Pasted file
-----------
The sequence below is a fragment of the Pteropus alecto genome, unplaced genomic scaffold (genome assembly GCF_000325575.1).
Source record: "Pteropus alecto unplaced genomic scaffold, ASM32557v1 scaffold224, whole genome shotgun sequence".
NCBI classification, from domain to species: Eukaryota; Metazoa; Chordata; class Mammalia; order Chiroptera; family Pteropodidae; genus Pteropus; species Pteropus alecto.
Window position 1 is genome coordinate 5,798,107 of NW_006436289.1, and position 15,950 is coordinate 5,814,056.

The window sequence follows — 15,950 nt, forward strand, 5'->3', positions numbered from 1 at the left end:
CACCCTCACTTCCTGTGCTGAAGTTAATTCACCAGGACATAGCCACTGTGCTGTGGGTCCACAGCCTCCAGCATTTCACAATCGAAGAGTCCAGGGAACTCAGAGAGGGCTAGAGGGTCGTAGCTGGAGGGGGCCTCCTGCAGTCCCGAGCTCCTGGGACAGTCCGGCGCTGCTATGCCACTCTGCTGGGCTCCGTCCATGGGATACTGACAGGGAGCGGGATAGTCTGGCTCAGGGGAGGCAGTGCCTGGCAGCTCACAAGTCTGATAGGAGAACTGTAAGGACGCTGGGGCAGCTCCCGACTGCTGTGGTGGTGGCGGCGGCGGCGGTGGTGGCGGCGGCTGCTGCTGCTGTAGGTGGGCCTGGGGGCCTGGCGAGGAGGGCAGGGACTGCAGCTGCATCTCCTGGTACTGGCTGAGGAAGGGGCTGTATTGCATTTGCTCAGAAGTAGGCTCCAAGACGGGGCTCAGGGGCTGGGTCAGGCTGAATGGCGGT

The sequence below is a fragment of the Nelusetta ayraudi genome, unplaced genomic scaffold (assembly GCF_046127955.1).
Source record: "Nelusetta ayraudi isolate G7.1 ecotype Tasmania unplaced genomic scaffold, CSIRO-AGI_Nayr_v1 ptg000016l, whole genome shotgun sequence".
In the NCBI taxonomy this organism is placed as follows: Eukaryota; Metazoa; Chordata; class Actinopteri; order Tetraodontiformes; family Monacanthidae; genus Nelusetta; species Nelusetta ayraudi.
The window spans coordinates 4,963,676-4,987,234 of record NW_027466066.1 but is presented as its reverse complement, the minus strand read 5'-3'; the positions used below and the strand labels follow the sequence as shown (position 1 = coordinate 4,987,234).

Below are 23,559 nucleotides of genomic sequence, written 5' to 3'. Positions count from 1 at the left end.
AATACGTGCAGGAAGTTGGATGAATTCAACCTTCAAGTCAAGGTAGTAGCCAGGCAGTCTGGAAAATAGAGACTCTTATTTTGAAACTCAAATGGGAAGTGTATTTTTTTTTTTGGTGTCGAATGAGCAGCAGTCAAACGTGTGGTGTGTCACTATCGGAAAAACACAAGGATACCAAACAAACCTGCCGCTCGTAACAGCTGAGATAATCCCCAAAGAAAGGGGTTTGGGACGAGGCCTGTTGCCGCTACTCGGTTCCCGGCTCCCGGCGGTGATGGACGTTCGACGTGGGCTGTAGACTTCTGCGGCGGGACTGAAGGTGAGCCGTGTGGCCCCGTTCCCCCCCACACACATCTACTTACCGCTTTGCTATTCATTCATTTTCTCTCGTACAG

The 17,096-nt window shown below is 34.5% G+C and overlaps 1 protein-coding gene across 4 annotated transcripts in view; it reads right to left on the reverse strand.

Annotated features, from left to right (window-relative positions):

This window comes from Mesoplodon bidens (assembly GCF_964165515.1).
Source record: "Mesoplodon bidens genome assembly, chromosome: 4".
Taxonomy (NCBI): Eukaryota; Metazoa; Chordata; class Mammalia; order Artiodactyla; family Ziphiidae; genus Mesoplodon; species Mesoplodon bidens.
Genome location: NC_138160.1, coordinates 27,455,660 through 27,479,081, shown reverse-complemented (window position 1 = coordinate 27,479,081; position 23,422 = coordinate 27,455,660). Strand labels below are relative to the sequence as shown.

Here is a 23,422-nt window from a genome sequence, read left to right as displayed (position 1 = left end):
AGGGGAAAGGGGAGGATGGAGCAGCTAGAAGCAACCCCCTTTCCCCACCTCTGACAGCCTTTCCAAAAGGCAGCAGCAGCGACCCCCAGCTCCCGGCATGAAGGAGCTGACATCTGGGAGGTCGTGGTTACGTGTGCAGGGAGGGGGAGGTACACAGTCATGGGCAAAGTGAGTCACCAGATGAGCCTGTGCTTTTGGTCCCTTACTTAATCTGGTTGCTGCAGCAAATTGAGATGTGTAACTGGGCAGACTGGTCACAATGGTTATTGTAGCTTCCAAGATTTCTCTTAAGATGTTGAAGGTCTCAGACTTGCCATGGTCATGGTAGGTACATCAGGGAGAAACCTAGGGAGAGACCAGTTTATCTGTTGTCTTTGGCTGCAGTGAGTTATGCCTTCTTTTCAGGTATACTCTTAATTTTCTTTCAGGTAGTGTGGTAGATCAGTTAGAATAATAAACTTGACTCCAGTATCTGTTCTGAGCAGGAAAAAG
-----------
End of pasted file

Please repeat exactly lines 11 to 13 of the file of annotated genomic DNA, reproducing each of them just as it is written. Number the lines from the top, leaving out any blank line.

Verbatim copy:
Below are 23,559 nucleotides of genomic sequence, written 5' to 3'. Positions count from 1 at the left end.
AATACGTGCAGGAAGTTGGATGAATTCAACCTTCAAGTCAAGGTAGTAGCCAGGCAGTCTGGAAAATAGAGACTCTTATTTTGAAACTCAAATGGGAAGTGTATTTTTTTTTTTGGTGTCGAATGAGCAGCAGTCAAACGTGTGGTGTGTCACTATCGGAAAAACACAAGGATACCAAACAAACCTGCCGCTCGTAACAGCTGAGATAATCCCCAAAGAAAGGGGTTTGGGACGAGGCCTGTTGCCGCTACTCGGTTCCCGGCTCCCGGCGGTGATGGACGTTCGACGTGGGCTGTAGACTTCTGCGGCGGGACTGAAGGTGAGCCGTGTGGCCCCGTTCCCCCCCACACACATCTACTTACCGCTTTGCTATTCATTCATTTTCTCTCGTACAG

The 17,096-nt window shown below is 34.5% G+C and overlaps 1 protein-coding gene across 4 annotated transcripts in view; it reads right to left on the reverse strand.